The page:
One of the many aggressive and disastrous forms of cancer is neuroendocrine carcinoma of colon. The worst part of this disease is that it is usually detected in its late stages at which time it is more difficult to make treatments.
As the effects of neuroendocrine colon cancer become visible only in the most advanced stages the rate of survival of the patient drops drastically the tumors are always malignant, and mostly detected with distant metastases. Surveys show reports reveal that most of the cases of neuroendocrine cancer end with the death of the patient.
Though the possibilities of neuroendocrine carcinoma in colon are very rare, if unfortunately one is affected by this disease, the health of the patient becomes worse than patients who suffer from adenocarcinoma.
Research reveals that the end results surrounding this form of cancer do not differ with age, sex or tumour location. Though neuroendocrine colon carcinoma depends on which stage the tumour is in Standard cases have revealed that people in stage 1 and 2 of cancer usually do not suffer from neuroendocrine colon cancer. But alternately in several cases, if said tumour is in stage 3 or 4, it is a laborious and hard task the neuroendocrine colon carcinoma.
Unfortunately, medical science has developed no adequate methods to deal with this particular cancer. A more common technique that doctors might use is immunohistochemical staining methods. This method assists doctors in dealing with the severity of the neuroendocrine colon cancer and helps to determine the most helpful medication and treatment for it. Immunohistochemical staining methods is specifically used for neuroendocrine markers. It involves the staining of the tumor with a monoclonal antibody A-80 which will help in the identification of the quantum of neuroendocrine differentiation and nature of the damage on the health of the patient.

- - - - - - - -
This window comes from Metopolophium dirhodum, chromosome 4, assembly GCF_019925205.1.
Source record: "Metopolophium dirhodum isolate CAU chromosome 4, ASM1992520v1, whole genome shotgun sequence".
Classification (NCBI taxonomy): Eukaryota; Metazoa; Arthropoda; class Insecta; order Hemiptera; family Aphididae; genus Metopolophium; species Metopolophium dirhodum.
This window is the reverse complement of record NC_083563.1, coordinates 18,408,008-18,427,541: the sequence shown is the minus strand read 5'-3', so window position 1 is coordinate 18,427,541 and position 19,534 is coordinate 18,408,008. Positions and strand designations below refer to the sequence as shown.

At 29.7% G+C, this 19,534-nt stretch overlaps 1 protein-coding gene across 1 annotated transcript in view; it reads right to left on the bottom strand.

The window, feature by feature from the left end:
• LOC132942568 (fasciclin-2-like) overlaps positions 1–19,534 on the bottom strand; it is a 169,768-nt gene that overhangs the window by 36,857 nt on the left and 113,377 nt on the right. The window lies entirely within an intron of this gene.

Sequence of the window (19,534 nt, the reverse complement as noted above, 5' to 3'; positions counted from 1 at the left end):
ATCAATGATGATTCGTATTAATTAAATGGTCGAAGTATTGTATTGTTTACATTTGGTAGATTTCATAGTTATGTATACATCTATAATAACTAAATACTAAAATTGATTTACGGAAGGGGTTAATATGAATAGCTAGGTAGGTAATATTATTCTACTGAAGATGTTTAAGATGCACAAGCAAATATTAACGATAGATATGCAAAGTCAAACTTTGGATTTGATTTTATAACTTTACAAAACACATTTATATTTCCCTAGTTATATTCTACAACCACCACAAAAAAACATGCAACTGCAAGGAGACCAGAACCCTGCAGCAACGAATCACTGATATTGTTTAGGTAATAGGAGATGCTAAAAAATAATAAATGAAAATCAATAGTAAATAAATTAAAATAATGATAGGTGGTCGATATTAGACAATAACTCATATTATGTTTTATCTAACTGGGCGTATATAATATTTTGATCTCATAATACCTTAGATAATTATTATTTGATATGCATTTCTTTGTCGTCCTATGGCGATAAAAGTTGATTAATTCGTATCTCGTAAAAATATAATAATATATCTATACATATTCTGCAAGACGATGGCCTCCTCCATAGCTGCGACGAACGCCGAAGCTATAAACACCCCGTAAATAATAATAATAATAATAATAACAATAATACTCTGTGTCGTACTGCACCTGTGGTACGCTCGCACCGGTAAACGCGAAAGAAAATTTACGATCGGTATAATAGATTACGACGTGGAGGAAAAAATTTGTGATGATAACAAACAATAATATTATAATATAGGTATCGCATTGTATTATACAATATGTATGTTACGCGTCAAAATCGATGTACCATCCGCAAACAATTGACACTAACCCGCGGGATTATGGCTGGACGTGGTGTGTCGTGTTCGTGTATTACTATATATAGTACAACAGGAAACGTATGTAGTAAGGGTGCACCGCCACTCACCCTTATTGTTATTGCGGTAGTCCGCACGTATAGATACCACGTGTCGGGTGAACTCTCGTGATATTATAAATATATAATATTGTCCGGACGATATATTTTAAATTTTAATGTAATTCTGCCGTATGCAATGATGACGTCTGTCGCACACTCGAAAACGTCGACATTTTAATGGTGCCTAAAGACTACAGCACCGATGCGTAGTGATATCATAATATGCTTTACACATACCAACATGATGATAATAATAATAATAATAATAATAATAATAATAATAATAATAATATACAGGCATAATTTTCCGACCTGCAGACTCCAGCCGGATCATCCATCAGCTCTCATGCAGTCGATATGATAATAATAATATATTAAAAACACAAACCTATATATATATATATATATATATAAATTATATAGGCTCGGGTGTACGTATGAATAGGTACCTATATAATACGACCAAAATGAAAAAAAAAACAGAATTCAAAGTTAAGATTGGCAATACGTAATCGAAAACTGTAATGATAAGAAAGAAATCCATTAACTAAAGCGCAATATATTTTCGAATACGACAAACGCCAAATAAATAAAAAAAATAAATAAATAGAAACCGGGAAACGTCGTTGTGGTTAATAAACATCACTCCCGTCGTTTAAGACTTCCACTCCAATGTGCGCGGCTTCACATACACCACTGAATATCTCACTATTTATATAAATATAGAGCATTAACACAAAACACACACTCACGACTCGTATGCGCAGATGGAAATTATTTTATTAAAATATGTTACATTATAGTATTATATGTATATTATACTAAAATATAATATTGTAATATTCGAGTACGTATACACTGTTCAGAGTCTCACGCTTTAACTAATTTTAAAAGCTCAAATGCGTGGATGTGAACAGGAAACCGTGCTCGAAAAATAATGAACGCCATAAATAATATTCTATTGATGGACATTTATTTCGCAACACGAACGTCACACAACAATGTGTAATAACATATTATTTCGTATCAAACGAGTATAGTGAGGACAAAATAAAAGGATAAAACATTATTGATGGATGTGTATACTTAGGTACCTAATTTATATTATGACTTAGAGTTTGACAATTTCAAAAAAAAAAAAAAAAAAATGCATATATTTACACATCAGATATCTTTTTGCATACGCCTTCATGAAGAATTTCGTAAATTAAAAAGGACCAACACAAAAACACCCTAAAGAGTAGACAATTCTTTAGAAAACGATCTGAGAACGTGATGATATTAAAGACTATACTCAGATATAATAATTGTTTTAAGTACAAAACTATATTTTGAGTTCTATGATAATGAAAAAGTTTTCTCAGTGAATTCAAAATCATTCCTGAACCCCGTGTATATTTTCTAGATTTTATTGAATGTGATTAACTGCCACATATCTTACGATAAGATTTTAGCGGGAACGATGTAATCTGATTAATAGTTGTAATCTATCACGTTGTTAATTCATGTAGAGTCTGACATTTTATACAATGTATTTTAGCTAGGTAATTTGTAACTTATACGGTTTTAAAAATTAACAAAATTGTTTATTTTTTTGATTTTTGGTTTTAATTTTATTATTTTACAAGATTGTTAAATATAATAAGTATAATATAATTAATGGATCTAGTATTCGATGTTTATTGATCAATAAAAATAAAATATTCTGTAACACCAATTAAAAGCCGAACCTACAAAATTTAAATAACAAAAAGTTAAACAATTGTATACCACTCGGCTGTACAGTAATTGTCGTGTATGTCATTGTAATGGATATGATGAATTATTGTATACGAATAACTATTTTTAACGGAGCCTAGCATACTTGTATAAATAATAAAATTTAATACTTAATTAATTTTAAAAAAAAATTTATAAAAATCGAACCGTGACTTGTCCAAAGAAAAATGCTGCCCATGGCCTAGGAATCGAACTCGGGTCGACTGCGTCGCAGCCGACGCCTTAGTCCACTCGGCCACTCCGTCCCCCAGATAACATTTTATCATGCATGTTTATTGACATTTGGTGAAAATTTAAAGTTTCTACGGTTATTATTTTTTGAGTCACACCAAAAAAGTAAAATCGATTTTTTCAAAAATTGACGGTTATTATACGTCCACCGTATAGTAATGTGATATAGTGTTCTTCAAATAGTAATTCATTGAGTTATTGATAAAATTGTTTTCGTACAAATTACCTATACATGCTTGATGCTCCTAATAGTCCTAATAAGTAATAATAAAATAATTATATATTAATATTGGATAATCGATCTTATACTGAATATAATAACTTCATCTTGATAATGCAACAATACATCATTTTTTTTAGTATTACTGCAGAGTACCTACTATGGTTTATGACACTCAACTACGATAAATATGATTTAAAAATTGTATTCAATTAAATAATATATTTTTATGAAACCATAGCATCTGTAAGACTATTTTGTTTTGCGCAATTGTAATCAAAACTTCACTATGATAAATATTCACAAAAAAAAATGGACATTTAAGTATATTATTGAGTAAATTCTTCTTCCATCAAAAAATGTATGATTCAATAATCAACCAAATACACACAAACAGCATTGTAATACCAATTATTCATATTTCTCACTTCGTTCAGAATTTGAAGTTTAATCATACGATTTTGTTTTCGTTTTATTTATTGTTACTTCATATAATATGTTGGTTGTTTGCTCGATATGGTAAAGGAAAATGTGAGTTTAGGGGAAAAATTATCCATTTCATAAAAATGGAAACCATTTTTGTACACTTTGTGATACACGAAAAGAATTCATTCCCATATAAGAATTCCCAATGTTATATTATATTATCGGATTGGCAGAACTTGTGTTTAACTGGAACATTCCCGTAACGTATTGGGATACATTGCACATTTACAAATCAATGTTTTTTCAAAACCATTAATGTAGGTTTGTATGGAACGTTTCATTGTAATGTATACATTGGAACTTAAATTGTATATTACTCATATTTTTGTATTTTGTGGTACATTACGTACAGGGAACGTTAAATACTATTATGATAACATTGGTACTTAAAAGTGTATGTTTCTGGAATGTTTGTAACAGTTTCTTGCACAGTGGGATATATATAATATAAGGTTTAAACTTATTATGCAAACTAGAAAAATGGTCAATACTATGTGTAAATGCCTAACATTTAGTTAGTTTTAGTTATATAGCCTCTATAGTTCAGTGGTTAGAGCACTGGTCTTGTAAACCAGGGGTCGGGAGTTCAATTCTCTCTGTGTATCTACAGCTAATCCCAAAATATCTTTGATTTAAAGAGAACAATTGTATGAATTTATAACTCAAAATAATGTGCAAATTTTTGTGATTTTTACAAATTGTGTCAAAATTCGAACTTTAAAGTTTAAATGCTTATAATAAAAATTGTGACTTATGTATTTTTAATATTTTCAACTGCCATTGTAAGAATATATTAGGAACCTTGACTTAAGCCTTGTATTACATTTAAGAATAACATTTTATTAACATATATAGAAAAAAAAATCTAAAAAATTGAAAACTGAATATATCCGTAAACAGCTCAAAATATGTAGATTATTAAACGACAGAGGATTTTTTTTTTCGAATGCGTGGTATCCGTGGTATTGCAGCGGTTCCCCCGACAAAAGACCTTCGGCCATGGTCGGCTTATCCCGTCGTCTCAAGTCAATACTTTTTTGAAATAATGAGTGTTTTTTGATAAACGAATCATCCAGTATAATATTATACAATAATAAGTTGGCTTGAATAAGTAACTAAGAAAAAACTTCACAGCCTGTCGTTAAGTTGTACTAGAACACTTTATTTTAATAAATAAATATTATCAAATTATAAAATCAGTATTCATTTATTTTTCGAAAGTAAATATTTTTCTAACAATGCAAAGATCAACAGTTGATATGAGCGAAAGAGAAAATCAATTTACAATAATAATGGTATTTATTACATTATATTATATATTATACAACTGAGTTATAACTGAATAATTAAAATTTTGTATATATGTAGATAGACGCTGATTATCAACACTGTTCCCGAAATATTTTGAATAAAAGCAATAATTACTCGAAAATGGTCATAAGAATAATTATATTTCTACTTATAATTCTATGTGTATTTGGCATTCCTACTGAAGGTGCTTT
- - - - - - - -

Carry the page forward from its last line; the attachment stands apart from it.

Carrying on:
Neuroendocrine colon carcinoma is hard to treat and a case study in which several patients suffered from this particular disease was examined, it was noted that the average survival rate for this disease was in most cases, seven months. In the later stages these rates decrease, to as low as five months or less. Most of these cases were initially detected as carcinoids but they soon became in to neuroendocrine colon carcinoma. Neuroendocrine colon cancer has a bad prognosis and surgery is not always a guaranteed treatment so surgery may not even cure the patient. So it is critical to make note of carcinoma quickly and administer the proper treatment.